Frequently Asked Questions

Mold can be found in several places in the home environment. It appears most often in moist or wet areas and sometimes a musty odor is present.

Basements
Kitchens (bottom of fridge)
Around bathroom vanities
Washer/dryer area
The underside of carpets and pads
The surface of walls behind furniture (where condensation forms)
Ceilings and the top side of ceiling tiles

Due to the growing concerns of mold in the home and the effects on health, Mold Inspections are becoming a common practice. You should not buy a home or live in a home with mold. A mold inspection is your first line of defense!

A general mold inspection begins with a visual inspection of a home to determine if you have mold or the potential for mold growth in the future.

Some minor conditions may be treated without calling a professional. But in most cases professionals should be called. Proper containment is required.

Mold requires moisture or water and a substrate or surface to grow on. High humidity, typically more than 65%, may also provide an ample source of moisture for mold growth. Substrates such as wood, wallboard, ceiling tiles, carpet, wallpaper, paneling, and leather items are favorite breeding grounds.

Surface molds spread by eating everything they come in contact with. When surface molds are disturbed, they produce mold spores which become airborne and reproduce more spores.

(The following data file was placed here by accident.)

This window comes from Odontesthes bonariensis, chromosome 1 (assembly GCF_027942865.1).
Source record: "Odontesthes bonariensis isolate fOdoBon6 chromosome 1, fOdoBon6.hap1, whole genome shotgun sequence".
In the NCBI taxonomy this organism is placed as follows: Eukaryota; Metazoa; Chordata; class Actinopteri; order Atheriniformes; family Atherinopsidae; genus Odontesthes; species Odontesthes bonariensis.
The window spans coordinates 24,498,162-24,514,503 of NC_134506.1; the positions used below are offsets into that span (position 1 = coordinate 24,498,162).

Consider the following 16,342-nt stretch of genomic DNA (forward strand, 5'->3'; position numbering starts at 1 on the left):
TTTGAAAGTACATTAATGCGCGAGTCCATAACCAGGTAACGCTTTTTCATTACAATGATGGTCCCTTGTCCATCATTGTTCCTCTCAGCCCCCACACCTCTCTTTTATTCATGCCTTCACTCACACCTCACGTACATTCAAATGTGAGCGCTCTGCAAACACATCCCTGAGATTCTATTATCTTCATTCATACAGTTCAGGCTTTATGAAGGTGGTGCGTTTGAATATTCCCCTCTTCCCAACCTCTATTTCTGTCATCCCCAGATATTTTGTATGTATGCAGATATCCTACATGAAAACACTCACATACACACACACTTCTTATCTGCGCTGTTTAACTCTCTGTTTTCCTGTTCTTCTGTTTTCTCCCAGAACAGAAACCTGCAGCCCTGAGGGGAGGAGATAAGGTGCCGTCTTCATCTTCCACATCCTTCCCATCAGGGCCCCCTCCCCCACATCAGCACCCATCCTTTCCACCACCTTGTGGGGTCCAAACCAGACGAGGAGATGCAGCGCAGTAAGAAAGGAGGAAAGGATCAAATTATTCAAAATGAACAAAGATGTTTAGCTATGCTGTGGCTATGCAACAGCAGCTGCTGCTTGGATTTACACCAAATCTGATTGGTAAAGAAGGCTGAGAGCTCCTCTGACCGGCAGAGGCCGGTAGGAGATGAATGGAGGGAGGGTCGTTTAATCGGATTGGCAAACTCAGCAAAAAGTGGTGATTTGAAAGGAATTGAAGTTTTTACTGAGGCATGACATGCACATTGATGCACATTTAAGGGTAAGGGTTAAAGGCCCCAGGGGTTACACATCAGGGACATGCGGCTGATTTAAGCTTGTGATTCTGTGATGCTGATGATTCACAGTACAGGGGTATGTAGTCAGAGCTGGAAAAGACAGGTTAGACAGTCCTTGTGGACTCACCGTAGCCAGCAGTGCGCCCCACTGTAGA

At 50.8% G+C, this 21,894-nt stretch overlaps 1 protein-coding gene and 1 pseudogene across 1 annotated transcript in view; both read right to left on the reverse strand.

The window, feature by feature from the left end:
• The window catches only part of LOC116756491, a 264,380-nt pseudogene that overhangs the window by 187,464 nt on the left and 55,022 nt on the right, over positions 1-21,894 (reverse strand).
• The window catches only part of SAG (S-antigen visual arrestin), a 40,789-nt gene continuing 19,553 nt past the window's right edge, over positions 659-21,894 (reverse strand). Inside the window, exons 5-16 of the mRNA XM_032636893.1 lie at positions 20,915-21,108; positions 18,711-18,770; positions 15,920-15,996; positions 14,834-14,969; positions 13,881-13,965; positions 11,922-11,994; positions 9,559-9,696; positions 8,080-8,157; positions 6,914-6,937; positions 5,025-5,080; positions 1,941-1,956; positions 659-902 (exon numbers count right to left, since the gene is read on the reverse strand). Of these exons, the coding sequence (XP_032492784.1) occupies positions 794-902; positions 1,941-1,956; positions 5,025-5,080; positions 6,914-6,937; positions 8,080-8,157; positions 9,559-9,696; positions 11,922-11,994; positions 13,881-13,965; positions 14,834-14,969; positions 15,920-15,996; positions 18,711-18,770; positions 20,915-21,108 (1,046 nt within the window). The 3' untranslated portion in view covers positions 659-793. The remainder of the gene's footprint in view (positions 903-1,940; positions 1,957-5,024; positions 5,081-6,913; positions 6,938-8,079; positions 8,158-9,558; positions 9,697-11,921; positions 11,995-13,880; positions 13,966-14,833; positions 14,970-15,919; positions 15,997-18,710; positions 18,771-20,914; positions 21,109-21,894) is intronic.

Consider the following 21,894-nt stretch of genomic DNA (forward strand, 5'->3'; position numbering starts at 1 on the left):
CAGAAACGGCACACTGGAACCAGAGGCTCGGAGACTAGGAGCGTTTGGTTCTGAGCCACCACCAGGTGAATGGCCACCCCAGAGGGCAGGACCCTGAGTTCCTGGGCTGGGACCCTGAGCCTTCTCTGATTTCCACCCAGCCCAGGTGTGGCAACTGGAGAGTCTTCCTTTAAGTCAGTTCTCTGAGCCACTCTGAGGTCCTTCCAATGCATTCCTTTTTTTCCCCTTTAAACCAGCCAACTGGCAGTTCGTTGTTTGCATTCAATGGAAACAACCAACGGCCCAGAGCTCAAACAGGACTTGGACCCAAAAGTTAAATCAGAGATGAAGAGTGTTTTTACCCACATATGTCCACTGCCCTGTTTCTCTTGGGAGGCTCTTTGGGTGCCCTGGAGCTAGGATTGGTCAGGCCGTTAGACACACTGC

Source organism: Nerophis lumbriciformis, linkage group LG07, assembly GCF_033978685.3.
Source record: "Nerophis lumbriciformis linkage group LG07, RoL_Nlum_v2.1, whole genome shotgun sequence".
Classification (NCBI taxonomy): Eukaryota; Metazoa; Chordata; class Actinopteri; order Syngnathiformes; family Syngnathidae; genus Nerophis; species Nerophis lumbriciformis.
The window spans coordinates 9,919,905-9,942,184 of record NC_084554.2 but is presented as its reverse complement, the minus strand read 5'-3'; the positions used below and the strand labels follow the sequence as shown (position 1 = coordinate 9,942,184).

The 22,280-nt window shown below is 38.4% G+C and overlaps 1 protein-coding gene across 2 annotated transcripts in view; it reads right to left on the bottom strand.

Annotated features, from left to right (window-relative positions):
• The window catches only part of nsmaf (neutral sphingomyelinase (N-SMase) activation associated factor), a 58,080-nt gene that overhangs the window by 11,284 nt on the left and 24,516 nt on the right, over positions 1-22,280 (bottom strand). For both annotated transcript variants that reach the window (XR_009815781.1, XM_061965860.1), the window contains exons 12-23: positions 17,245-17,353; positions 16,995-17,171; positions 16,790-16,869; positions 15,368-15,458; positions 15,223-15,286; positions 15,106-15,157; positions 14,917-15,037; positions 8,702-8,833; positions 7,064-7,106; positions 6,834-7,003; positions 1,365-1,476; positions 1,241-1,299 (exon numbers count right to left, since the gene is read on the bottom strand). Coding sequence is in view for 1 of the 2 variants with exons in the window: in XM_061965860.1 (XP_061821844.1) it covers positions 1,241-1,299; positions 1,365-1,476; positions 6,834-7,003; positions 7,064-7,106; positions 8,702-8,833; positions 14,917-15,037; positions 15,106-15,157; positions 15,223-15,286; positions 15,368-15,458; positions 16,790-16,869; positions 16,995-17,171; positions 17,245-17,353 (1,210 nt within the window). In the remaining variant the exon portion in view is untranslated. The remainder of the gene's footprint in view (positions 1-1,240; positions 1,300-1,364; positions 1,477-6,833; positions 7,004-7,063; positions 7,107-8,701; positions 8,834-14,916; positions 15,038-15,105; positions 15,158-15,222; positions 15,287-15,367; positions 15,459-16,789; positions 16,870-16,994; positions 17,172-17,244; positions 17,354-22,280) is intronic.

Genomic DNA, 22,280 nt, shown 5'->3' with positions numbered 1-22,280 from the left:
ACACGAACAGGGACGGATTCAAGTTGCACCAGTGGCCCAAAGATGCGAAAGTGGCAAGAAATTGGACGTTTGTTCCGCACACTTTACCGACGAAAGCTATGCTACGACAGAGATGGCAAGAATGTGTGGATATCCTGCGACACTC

Testing for mold is oftentimes helpful in determining the level of contamination, finding hidden mold growth, and establishing clearance verification. Air samples, lift tape samples, and swab samples are common types of mold tests. Be sure to ask your certified mold inspector whether testing is recommended in your circumstance.

Most building science experts agree, building a vented crawl space in an area with a humid climate is a bad idea. At approximately 65%RH (relative humidity) in the crawl space, there is enough moisture in the air for mold to grow on building materials. This condition exists virtually year-round in the Southeast.

Yes, up to 50% of the air you breathe comes from your crawlspace.

It is not enough to just dry out the space. You must first remediate the mold, then encapsulate and control the moisture to prevent further contamination.

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MKHAN@IAQSCIENCES.COM